About Huntington's disease
Huntington's disease is an autosomal, inherited disorder that affects behavior, cognition and motor control. It is an adult-onset genetic disease, passed from parent to child, and requires increasing assistance for the patient over the condition's 15- to 20-year progression. For every affected individual, there may be several more at risk, such as siblings or children who carry the gene, but don't yet exhibit the symptoms.
Huntington's disease affects the entire family. The chances of a child receiving the abnormal gene from a parent are 50%. Every person who carries the gene will develop symptoms if they live long enough. These symptoms include:
- Changes in coordination, including involuntary movements, progressing to more pronounced coordination issues and muscle stiffness
- Difficulty thinking through problems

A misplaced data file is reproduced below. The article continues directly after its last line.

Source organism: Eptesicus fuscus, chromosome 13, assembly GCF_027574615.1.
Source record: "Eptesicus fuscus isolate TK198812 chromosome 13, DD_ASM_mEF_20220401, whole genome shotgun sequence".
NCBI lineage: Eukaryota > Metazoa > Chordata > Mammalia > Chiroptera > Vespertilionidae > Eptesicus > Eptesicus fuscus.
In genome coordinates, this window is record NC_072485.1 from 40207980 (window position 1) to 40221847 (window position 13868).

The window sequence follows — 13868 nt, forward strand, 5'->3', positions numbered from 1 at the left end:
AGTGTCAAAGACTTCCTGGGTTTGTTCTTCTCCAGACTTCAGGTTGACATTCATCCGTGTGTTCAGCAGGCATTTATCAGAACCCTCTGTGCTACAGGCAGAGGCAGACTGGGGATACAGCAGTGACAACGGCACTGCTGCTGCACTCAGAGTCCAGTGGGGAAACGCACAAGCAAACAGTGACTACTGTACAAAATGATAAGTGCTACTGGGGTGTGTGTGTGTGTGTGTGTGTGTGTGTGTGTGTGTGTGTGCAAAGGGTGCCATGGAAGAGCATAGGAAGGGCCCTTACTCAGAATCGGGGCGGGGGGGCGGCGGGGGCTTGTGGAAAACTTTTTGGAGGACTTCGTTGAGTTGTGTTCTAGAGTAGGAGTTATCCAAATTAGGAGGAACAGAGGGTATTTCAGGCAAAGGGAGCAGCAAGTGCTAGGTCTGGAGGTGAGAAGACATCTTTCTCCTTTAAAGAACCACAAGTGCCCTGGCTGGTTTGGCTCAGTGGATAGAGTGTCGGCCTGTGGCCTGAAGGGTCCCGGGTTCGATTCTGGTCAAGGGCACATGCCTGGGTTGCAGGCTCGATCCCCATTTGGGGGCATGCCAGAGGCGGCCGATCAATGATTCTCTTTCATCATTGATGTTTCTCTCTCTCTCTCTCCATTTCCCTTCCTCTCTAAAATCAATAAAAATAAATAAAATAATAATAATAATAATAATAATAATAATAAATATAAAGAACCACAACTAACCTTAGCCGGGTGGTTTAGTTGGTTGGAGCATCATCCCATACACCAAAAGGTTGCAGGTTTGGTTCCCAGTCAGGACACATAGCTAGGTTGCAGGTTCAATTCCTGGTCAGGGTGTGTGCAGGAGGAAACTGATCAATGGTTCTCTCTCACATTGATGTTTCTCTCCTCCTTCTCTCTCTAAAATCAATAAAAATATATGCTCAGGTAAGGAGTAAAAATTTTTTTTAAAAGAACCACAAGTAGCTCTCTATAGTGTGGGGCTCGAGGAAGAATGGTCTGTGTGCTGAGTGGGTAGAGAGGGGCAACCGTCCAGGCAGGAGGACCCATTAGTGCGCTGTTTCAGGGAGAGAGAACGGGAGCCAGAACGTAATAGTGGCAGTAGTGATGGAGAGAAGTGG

- Psychiatric issues, including irritability that might lead to depression
- Diminished speech
- Difficulty swallowing
In the later stages of the disease, patients are likely to be fully dependent upon a caregiver.
The University of Kansas Health System offers movement disorder specialists who are entirely dedicated to diagnosing and treating movement disorders such as Huntington's disease. This specialized neurologist will evaluate aspects of the patient's life and medical history and perform a complete physical exam.
The evaluation includes:
- Behavior assessment
- Cognitive assessment
- Detailed family history
- Medical history
- Neurological exam
- Physical exam
- Psychological exam
There is no cure for Huntington's disease, but our care team focuses on helping patients and their loved ones cope with the diagnosis and management of the disease. Treatment options may include:
- Medications for movement or psychiatric disorders
- Counseling for patients and caregivers
- Speech therapy for improving the ability to speak or swallow
- Physical therapy for maintaining strength, flexibility, balance and coordination
- Occupational therapy to develop strategies for living at home with the disease
Learn more about our leaders in Huntington's disease treatment and research.